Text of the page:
Staying the Course: Online Education In the United States, 2008

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The 2008 Sloan survey of online education in the United States. The survey was conducted by the Babson Research Survey Group.  The survey was funded by the Alfred P. Sloan Foundation.  The survey represents the responses of over 2,500 colleges and universities and addresses the following key questions:

How many students are learning online?:

  • Over 3.9 million students were taking at least one online course during the fall 2007 term; a 12 percent increase over the number reported the previous year.
  • The 12.9 percent growth rate for online enrollments far exceeds the 1.2 percent growth of the overall higher education student population.
  • Over twenty percent of all U.S. higher education students were taking at least one online course in the fall of 2007.

What is Impact of the Economy on Online Enrollments?:

  • There is widespread agreement that higher fuel costs will lead to more students selecting online courses.
  • Institutions that offer programs to serve working adults are the most positive about the potential for overall enrollment growth being driven by rising unemployment.

Do Academic Leaders and Faculty Agree?:

  • Both chief academic officers and online teaching faculty said that the flexibility in meeting the needs of students was the most important motivation for teaching online.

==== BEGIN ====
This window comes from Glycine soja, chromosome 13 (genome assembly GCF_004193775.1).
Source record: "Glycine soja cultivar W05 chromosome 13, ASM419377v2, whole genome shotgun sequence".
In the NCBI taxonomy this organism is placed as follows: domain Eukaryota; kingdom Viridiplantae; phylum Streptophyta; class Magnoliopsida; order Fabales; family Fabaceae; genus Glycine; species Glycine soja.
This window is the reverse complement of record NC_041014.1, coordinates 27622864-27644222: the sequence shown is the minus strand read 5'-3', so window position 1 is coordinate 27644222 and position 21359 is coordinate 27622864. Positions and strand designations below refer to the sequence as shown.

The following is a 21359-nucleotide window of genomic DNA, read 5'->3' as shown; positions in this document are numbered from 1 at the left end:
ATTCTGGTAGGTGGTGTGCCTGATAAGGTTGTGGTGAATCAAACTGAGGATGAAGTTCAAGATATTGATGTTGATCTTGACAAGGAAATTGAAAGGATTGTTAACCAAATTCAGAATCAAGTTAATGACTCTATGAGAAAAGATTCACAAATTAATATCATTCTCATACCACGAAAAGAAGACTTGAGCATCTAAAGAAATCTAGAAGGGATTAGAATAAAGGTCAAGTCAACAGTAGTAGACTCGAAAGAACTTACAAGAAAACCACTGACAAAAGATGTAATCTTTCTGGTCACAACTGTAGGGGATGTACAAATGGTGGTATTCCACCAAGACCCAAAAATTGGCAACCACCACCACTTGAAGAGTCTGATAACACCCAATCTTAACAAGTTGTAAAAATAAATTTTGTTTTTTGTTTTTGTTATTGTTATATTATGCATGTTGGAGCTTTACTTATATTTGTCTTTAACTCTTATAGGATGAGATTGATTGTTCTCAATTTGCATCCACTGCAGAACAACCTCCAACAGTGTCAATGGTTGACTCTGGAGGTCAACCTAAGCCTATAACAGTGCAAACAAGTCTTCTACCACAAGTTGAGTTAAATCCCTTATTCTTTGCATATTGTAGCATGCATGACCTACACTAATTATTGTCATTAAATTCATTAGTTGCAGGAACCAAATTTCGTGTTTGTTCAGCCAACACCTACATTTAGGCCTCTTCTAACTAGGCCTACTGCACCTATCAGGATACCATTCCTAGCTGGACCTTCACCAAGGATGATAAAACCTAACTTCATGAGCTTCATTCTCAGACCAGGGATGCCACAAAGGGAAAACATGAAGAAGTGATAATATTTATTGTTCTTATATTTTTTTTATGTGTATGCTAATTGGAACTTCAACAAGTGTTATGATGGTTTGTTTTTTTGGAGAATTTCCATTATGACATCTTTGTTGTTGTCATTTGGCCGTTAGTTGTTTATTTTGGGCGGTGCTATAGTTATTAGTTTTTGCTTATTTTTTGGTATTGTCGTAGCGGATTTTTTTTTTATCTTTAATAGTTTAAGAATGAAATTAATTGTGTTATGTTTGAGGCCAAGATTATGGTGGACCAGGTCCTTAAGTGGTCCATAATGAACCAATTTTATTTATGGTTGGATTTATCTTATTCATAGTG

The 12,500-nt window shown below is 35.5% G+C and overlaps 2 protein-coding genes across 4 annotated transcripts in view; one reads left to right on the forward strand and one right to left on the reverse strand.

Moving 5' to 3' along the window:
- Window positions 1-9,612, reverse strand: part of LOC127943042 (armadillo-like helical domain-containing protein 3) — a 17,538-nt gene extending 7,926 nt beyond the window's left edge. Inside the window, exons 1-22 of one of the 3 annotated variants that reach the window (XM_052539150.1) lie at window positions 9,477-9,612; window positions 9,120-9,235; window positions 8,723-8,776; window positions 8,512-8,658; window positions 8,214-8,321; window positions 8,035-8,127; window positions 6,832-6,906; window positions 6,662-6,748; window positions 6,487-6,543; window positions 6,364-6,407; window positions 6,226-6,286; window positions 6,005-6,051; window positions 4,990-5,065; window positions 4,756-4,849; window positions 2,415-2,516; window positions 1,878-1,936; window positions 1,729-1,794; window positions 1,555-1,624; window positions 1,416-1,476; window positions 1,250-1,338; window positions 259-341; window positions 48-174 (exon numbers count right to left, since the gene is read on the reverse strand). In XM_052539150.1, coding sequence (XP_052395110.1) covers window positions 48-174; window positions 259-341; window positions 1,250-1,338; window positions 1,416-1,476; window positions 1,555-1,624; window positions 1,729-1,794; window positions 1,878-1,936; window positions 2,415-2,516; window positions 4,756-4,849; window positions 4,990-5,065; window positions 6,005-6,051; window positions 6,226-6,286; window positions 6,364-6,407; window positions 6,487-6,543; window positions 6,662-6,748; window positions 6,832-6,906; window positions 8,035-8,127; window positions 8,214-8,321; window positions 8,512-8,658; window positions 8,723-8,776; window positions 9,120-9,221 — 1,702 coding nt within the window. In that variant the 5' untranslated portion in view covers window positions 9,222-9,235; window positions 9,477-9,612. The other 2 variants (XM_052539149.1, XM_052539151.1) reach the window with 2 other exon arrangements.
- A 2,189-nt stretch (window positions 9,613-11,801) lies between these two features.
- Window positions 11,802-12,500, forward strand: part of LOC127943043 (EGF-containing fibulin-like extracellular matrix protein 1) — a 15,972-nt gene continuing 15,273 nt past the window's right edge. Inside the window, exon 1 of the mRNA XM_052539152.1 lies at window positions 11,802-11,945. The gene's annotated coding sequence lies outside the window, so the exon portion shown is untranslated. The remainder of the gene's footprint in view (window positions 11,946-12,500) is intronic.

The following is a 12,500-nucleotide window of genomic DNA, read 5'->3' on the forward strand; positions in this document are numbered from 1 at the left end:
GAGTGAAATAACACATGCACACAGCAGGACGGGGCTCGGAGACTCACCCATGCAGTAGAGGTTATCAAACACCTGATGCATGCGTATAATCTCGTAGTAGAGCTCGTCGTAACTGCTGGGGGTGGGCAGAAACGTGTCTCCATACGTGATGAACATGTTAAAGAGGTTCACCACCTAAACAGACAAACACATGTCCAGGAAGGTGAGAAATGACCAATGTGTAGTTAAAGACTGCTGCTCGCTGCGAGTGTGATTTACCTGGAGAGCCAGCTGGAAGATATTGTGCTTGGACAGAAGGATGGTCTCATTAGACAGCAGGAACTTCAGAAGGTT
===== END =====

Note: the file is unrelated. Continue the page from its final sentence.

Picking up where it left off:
• Being required to teach online had the lowest rated motivationin each group.
  • The largest difference in view is in the ranking of additional income as a motivation; chief academic officers ranked this second of seven items, faculty ranked it fifth.
  • Faculty ranking stressed student centered issues more so than the ranking of chief academic officers.

Is online Learning Strategic?:

  • The proportion of institutions declaring that online education is critical to their long-term strategy shows a small decline for fall 2007.
  • The proportion of institutions that see online education as a critical part of their long-term strategy appears to have reached a plateau over the past several years.
  • Public institutions continue to be the most likely to believe that online education is critical to their long-term strategy.
  • Approximately one-third of baccalaureate institutions consider online to be critical, a rate about half that of other institutional types.

What Disciplines are Best Represented Online?:

  • There is roughly equal penetration for seven of the eight major discipline areas being examined.
  • Engineering is the only discipline area where online representation is much lower than for other areas.
  • Public institutions have the highest penetration rates for all disciplines other than engineering.
  • Associate’s institutions have a wide lead in online penetration for psychology, social sciences, and liberal arts.

The full report is available here.

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